Generations of Jews living in Cuba (sometimes referral to as “Jewbans”) added to the rich complexity of Cuba’s cultural history.
It is estimated that more than 24,000 Jews lived in Cuba in 1924, and more immigrated to the island nation in the 1930s. But during and after the 1959 communist revolution, more than 90% of the Cuba’s Jews left for the U.S. and other countries.
It it no surprise, given the thousands of Jews living there, that Cuba’s musical traditions rubbed off. Mix the pounding, hip-swaying drums of Afro-Cuban jazz with lilting Jewish tunes from mid-1900s New York, and what do you get? Jewish Latin jazz.
Years before the current detente between the U.S. and Cuba, the rhythm of the opening song at Yoshi’s Jazz Club in San Francisco was very Latin-actually, a Cuban-Colombian pachanga.
But with a twist.
The language was not Spanish. It was Yiddish. The song was from the New York Jewish theater around 1928.
How did this odd mixture of Jewish Latin jazz happen? First of all, as New York musician Jeremy Lockwood explains, Jewish music of the early 1900s wasn’t just Jewish.
“There’s no question in my mind that Yiddish folk songs were very heavily influenced by pop music,” he says.
Lockwood, who is dedicated to reclaiming the roots of Jewish music, says it has always reflected the culture in which Jews live.
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“That’s just what Jewish music is. There’s never a period when you have pure Jewish music, except if you go back 2,000 years ago or something.”
So the popular Jewish music of the 1930s resembled American pop music of the time. Take the song, “Bei Mir Bist Du Schoen,” which means. “To Me, You’re Beautiful.” Written by Jewish composer Sholom Secunda for the Yiddish theater, it was made famous by the Andrews Sisters, who were Greek Orthodox.
Latin Jewish music
The leap to Latin Jewish music began in Cuba before the 1959 revolution, when the island was a vacation haven for wealthy Americans from the East Coast.
“The Jewish people were really affluent enough to go to Havana on vacation and learn the cha-cha and the mambo,” says Latin salsa legend Larry Harlow. Raised a Jew in New York in the early 1940s, Harlow was fascinated by the Latin music he heard streaming out from the city’s bars and bodegas. He later traveled to Cuba to learn from the greatest salseros.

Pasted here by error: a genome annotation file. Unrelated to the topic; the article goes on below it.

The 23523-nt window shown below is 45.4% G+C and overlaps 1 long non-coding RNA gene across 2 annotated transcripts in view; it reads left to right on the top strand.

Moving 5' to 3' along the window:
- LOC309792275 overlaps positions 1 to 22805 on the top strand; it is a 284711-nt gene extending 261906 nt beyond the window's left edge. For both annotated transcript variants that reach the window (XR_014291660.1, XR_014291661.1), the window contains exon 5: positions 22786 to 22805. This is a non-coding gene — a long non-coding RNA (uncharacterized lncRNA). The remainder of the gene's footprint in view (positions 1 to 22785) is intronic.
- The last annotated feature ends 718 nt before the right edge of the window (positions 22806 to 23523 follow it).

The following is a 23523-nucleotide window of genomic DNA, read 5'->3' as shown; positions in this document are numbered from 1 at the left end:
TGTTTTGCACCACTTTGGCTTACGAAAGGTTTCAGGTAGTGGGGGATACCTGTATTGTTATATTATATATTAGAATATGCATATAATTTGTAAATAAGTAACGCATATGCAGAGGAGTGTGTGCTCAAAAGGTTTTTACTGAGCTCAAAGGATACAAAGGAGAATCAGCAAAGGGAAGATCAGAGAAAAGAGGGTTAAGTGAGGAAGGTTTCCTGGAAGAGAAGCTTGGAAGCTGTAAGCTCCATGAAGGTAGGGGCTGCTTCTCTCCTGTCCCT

Back in the U.S., he, like other Latin musicians, played wherever he could, including at summer resorts in the Catskill Mountains, the warm weather playground of Jews from New York.
“We played rumba, like a Miami Beach rumba, something like that, but didn’t play any Jewish music,” says Harlow.
Once they’d been introduced to rumbas, mambos and salsa, Jews started buying Latin records. Someone thought an album of Jewish-Latin music would sell, as well. First came the recording “Bagels and Bongos,” by Irving Fields. And then, in 1961, “Mazel Tov, Mis Amigos.”
In 2008, Larry Harlow was presented with a Latin Grammy Lifetime Achievement Award.
‘Hodgepodge of influences’
Latin jazz musician Arturo O’Farrill was born in Mexico but raised in New York. He says Jewish Latin music would make no sense if there wasn’t a true musical correspondence between the two styles.
“There (are) a lot of similarities in terms of modes and scales and rhythms. The frailach (joyful) rhythm is very closely related to the dotted quarter rhythm that is so prevalent in all of Latino music,” says O’Farrill.
Which brings us back to the recent performance at Yoshi’s Jazz Club. O’Farrill has been so intrigued by this Jewish Latin fusion that he gathered a band at Yoshi’s to reconfigure the songs from the 1961 “Mazel Tov, Mis Amigos.”
“What’s Jewish culture?” asks O’Farrill. “Jewish culture is a hodgepodge of influences and worlds. What is music? It’s the same thing.”